Master of Arts in Higher Education Theses

Date of Award

5-2017

Document Type

Thesis

Degree Name

Master of Arts (MA)

First Advisor

Jeff Cramer

Second Advisor

Skip Trudeau

Third Advisor

Drew Moser

Abstract

This study utilized a qualitative phenomenological research design to gain understanding of the experiences of Black Bahamians at a small, private, residential, liberal arts, faith-based university in a rural part of the Midwest. In an attempt to validate interview findings, interview data was coded, themed, and then triangulated in a focus group. The Bahamian student experience is, in essence, shaped by Black identity development, integration processes, campus racial climate, and the students’ sense of belonging. Despite many challenges, the growth that occurs on campus makes the experience worthwhile. Implications for practice include investing in faculty training, providing microaggression training for all campus members, and creating consistent space for thoughtful, guided interactions among Bahamian students.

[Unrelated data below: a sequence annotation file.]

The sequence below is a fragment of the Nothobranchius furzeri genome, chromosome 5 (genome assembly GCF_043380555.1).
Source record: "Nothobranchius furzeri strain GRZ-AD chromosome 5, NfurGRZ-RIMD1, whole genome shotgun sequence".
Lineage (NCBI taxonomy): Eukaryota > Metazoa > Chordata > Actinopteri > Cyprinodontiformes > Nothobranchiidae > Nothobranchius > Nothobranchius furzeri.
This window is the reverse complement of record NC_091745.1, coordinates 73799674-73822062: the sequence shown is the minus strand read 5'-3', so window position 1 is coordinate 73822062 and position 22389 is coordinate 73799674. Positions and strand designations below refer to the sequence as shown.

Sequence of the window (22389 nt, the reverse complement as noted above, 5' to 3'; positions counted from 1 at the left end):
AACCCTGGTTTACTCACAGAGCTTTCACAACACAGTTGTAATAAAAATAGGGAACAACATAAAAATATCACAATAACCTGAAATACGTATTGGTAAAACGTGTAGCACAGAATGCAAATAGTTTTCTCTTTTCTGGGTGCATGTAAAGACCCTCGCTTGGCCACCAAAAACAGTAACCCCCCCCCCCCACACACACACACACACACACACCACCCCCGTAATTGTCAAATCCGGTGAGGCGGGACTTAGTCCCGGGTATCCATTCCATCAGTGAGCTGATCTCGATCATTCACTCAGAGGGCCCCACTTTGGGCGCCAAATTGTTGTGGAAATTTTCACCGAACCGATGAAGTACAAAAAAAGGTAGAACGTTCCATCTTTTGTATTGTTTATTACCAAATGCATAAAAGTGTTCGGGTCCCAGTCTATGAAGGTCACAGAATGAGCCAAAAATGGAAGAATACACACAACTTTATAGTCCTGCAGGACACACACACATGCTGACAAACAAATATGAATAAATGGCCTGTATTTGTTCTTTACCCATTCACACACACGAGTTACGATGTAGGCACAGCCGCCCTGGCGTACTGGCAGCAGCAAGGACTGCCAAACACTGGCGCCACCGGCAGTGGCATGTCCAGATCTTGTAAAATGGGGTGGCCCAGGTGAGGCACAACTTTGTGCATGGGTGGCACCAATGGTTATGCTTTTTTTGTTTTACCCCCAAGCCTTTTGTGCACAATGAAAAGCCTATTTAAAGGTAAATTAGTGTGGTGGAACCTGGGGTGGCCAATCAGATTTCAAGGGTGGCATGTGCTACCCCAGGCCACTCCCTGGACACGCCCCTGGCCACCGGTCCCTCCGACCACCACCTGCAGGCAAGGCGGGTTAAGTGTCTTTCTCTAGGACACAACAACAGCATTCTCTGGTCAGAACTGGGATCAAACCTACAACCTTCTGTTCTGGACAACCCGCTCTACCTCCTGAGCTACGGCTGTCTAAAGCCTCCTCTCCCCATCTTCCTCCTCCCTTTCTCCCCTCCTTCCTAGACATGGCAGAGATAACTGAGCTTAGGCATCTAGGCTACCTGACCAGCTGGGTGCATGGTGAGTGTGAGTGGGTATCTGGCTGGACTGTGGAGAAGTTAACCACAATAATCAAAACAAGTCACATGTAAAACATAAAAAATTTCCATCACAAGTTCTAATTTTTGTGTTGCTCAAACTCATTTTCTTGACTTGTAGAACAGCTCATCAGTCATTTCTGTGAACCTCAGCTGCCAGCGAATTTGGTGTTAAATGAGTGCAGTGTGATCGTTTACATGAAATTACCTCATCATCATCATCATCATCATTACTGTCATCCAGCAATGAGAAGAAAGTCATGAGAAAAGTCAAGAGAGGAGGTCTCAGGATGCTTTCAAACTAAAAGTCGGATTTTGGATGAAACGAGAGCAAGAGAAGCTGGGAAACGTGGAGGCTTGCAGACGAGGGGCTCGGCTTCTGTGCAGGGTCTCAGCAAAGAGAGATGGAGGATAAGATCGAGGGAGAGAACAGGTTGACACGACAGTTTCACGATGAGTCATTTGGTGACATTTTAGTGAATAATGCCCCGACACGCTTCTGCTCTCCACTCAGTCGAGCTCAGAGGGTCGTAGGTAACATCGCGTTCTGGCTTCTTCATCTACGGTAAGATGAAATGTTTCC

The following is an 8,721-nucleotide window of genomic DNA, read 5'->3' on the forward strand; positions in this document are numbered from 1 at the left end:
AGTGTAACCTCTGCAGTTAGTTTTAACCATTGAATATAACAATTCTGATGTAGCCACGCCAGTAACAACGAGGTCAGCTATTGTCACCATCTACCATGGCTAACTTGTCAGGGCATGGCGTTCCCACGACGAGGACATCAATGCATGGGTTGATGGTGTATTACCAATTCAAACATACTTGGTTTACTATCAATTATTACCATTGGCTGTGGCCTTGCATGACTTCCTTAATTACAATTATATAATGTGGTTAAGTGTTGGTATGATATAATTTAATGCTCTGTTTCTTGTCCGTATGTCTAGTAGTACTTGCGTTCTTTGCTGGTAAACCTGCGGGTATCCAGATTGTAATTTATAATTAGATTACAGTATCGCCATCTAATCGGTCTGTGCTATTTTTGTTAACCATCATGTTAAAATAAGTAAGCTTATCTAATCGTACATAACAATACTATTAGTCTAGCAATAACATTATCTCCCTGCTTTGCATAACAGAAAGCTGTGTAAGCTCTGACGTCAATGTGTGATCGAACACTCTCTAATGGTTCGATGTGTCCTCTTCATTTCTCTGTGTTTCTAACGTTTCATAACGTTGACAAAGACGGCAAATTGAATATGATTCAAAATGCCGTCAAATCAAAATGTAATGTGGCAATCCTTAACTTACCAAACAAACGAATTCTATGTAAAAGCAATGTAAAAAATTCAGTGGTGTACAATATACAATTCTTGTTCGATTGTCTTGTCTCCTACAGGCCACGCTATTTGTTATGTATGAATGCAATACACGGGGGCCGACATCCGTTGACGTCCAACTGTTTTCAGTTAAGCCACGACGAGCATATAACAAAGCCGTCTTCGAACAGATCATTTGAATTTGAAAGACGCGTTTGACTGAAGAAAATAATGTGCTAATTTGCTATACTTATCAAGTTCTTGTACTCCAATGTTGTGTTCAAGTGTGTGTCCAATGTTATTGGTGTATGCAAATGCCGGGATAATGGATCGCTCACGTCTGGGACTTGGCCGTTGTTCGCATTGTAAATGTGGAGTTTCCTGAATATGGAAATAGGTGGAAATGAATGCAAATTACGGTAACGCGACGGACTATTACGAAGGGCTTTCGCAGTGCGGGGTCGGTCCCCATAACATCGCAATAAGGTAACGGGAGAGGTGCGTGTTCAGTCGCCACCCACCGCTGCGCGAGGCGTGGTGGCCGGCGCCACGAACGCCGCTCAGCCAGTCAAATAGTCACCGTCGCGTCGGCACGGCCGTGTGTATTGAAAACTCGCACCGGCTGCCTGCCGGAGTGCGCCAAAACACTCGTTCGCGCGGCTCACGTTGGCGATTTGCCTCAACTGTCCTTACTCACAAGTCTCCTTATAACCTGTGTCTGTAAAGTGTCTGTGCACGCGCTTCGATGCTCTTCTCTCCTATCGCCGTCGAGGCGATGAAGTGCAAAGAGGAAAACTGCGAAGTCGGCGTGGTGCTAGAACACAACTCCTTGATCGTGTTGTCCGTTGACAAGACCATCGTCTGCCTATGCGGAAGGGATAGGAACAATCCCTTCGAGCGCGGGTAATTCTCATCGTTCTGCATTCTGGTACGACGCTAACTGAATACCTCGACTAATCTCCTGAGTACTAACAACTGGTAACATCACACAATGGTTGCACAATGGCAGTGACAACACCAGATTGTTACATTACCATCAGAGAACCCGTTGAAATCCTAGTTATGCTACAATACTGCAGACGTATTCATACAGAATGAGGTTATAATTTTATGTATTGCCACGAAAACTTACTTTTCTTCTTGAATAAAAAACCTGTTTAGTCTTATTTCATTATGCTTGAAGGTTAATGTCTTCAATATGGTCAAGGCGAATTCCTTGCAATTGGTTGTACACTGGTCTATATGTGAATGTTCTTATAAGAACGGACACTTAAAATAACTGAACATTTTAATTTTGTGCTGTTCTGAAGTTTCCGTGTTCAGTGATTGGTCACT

Notes

This study utilized a qualitative phenomenological research design to gain understanding of the experiences of Black Bahamians at a small, private, residential, liberal arts, faith-based university in a rural part of the Midwest. In an attempt to validate interview findings, interview data was coded, themed, and then triangulated in a focus group. The Bahamian student experience is, in essence, shaped by Black identity development, integration processes, campus racial climate, and the students’ sense of belonging. Despite many challenges, the growth that occurs on campus makes the experience worthwhile. Implications for practice include investing in faculty training, providing microaggression training for all campus members, and creating consistent space for thoughtful, guided interactions among Bahamian students.

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